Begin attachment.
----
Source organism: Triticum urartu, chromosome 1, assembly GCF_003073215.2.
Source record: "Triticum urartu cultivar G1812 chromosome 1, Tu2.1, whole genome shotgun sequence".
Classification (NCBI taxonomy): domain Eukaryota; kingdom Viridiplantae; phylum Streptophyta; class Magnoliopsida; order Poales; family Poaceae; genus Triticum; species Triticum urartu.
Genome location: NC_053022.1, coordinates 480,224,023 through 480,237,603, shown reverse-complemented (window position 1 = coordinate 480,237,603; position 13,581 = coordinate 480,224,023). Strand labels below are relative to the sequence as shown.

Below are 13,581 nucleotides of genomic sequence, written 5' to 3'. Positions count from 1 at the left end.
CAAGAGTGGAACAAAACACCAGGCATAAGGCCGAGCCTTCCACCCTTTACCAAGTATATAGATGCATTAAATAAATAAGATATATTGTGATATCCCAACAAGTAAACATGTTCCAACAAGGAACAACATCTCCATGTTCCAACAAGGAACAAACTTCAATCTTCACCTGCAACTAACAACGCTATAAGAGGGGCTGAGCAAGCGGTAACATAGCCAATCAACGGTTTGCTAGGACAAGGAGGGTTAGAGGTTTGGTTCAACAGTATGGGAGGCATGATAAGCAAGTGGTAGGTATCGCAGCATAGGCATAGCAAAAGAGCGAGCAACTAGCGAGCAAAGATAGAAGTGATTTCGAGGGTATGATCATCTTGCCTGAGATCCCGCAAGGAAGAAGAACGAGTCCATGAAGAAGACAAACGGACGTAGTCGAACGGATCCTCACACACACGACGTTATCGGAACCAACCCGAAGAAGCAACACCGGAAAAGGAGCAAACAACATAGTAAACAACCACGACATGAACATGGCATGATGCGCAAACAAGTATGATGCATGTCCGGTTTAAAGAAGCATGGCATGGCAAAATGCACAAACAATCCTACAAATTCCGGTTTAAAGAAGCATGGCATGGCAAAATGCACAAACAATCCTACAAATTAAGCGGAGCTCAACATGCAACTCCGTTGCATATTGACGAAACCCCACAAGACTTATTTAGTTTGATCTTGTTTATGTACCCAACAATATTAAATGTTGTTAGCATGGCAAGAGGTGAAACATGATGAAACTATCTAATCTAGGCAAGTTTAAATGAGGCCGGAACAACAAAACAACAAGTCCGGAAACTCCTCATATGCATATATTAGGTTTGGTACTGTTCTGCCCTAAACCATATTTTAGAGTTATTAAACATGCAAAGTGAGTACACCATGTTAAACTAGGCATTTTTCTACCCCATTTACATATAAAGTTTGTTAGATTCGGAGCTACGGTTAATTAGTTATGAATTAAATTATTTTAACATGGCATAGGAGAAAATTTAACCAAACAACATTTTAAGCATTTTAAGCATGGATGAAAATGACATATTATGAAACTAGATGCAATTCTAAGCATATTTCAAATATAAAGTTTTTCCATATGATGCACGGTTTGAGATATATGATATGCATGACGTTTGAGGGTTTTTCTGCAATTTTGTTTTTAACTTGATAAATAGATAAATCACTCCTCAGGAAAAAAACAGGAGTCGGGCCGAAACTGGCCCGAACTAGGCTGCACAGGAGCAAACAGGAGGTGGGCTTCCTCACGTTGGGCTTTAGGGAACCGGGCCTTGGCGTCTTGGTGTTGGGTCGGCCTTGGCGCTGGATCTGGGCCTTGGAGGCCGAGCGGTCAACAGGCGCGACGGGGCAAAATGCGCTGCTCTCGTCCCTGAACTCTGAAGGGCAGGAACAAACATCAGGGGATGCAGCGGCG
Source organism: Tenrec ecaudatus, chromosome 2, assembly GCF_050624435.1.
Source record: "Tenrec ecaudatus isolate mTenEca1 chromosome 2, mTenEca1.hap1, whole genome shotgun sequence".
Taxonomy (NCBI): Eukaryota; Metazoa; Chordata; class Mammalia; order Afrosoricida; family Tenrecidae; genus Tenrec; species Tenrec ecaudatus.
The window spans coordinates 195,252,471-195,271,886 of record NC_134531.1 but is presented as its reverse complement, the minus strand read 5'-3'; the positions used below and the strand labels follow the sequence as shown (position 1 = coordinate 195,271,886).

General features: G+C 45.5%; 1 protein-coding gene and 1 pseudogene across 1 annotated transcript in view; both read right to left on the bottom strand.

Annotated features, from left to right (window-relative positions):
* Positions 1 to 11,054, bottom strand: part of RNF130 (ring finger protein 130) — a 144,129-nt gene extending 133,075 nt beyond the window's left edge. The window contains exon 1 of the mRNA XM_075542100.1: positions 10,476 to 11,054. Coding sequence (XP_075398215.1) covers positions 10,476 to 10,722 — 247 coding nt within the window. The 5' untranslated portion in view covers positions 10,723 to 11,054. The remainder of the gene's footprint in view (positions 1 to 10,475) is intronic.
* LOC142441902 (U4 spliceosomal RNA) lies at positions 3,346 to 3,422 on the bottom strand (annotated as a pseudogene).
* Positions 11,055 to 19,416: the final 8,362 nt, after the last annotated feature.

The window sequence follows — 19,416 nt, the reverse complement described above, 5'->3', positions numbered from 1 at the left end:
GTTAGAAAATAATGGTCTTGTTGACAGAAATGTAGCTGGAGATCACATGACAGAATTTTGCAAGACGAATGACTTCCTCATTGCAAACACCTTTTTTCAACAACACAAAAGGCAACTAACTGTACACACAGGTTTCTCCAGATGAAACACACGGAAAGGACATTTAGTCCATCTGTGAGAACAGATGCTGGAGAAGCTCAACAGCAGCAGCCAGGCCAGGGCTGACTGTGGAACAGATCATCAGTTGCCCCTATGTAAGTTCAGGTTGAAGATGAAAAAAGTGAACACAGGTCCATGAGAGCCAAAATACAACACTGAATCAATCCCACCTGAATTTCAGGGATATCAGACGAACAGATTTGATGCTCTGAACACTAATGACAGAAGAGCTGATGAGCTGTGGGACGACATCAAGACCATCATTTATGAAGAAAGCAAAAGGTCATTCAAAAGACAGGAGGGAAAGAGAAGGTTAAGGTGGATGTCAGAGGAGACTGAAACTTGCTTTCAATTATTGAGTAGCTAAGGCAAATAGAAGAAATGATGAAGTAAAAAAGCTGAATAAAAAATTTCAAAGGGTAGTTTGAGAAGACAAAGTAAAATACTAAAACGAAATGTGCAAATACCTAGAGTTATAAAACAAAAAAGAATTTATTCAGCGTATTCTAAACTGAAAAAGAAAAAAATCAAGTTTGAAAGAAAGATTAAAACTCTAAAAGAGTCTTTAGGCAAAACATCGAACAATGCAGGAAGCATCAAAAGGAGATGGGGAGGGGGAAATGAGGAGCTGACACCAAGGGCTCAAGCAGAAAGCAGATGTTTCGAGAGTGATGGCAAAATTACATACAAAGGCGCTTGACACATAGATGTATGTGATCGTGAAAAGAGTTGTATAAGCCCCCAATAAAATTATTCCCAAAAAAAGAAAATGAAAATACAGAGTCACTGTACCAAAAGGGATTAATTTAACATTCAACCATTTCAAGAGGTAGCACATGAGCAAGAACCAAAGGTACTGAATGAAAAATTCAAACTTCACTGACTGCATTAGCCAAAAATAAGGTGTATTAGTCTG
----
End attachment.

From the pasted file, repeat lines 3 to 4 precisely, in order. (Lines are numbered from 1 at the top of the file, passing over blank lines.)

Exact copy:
Classification (NCBI taxonomy): domain Eukaryota; kingdom Viridiplantae; phylum Streptophyta; class Magnoliopsida; order Poales; family Poaceae; genus Triticum; species Triticum urartu.
Genome location: NC_053022.1, coordinates 480,224,023 through 480,237,603, shown reverse-complemented (window position 1 = coordinate 480,237,603; position 13,581 = coordinate 480,224,023). Strand labels below are relative to the sequence as shown.